Gas hydrates are naturally occurring, solid compounds containing natural gas (mainly methane) and water. Scientific interest in gas hydrates is driven mainly by its potential future role as an energy resource, and by the role of methane as a strong greenhouse gas and contributor to global climate change. Further interest is linked to the geo-hazard aspect of gas hydrate occurrences (especially in the marine environment) related to seafloor subsidence, slumps and slides. Since the time the existence of gas hydrates was first suspected in the Blake Outer Ridge during the Deep Sea Drilling Project (DSDP) Leg11, interest in the study of marine gas hydrates has grown in several countries. Several attempts have been undertaken over the past three decades to estimate the global volume of methane within gas hydrate deposits, but assessments of this inventory vary by several orders of magnitude showing that large uncertainties in the parameters controlling gas hydrate stability and occurrence are still remaining.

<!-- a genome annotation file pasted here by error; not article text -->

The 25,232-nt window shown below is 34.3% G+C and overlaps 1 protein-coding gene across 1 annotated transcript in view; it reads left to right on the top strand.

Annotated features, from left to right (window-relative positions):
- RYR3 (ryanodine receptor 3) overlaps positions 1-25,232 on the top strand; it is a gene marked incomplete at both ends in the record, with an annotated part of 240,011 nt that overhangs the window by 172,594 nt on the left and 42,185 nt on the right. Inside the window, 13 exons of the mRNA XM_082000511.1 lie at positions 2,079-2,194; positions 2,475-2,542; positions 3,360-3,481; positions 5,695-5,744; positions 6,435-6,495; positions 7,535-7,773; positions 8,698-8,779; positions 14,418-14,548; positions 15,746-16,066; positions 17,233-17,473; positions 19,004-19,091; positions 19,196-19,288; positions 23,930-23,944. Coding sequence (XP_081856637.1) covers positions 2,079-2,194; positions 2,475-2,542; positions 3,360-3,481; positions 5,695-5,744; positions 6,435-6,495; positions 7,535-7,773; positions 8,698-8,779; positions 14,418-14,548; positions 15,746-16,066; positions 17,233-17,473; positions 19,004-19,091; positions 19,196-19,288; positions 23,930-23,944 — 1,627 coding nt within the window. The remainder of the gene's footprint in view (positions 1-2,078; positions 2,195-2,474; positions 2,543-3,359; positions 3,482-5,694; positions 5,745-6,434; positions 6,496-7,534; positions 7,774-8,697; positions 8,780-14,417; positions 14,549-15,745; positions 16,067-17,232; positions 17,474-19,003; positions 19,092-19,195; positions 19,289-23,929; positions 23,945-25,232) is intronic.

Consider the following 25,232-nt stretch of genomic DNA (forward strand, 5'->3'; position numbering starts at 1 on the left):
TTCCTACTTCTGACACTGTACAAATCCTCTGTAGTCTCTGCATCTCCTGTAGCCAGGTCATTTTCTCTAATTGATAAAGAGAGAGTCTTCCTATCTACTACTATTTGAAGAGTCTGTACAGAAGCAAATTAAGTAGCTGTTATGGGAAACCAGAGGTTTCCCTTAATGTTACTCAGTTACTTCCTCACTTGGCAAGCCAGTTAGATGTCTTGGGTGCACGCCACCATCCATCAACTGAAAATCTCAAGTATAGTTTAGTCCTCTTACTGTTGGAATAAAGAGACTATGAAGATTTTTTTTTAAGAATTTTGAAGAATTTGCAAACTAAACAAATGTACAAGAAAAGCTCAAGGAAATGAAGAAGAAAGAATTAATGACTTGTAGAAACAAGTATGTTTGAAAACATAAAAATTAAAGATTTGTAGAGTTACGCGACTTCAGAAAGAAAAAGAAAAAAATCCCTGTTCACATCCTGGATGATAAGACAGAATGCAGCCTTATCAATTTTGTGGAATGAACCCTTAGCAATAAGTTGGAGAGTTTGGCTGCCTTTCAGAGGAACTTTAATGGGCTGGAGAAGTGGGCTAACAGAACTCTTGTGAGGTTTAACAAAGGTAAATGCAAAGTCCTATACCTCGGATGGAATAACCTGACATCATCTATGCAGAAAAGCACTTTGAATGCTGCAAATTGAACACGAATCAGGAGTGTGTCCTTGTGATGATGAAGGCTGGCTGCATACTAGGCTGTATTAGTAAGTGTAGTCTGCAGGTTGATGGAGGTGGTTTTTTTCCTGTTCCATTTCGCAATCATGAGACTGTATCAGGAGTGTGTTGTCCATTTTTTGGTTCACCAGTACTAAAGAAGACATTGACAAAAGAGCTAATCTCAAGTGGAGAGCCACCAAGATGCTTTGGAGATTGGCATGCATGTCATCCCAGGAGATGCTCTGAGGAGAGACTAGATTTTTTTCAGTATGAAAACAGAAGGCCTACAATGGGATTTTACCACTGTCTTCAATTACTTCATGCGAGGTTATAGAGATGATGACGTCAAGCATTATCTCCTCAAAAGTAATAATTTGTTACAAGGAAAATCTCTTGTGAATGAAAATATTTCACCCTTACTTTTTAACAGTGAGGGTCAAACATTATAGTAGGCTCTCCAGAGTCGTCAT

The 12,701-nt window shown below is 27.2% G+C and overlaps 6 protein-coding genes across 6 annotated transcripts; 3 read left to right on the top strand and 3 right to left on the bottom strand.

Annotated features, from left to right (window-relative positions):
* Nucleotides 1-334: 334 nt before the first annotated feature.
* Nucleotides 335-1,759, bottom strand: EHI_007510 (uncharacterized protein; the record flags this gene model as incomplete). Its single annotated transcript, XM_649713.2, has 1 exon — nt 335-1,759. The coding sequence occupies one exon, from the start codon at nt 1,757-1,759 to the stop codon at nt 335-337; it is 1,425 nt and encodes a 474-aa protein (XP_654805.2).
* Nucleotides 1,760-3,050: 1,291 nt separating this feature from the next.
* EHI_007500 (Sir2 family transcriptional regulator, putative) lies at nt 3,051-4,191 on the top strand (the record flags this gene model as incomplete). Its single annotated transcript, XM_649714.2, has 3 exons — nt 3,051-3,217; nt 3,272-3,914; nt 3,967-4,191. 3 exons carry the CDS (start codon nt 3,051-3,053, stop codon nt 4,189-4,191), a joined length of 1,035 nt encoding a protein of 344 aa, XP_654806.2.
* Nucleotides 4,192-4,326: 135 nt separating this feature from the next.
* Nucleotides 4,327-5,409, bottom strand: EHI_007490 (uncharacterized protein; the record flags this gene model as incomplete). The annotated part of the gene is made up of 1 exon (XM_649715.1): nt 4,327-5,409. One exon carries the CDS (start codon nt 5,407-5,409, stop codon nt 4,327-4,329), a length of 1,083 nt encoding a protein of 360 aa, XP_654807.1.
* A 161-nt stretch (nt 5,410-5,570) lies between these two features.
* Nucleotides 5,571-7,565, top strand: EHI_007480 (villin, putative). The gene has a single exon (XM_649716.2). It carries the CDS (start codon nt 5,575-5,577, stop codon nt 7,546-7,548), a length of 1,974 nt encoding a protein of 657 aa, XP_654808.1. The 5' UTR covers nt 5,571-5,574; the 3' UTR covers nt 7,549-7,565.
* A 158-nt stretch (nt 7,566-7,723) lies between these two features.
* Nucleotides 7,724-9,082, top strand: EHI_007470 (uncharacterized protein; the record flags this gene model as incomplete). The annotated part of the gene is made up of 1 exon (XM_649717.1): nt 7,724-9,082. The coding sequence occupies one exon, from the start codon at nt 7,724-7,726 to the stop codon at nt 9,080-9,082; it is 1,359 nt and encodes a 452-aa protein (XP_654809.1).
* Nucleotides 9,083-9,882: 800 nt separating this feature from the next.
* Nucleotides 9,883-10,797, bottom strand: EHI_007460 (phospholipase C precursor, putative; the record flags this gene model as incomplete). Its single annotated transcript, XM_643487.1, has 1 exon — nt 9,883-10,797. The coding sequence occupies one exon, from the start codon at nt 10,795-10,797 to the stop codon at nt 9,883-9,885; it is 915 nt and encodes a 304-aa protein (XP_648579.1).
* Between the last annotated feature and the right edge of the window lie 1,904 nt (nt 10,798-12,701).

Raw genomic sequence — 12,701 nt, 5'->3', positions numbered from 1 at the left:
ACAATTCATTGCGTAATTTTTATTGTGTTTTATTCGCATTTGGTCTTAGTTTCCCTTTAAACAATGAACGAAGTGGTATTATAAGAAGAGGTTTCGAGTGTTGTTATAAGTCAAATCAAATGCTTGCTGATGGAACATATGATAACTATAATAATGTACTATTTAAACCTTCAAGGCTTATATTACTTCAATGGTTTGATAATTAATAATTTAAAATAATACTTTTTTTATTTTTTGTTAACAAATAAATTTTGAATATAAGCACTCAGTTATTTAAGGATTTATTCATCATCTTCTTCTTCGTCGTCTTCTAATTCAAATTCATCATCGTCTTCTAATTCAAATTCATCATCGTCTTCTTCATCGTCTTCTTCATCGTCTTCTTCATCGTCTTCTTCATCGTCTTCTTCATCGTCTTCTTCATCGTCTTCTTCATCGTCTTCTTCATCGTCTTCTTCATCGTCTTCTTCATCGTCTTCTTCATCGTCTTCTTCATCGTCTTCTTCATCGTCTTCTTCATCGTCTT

India produces only one-third of the national oil requirement. Depletion of fossil fuels, increasing crude oil prices, growing demand of clean energy, and uncertain supply coupled with the geopolitical scenario necessitate a search for an alternate source of energy for sustainable development of an energy-starving.
Under the aegis of Ministry of Earth Sciences, Government of India, a comprehensive research-oriented gas hydrates program was launched during the 11th plan period emphasizing scientific and technology development with following major objectives:
NCAOR has been identified as the nodal agency responsible for implementation of the scientific aspects of the study while NIOT, Chennai has been entrusted with the technological aspects related to gas hydrate exploration.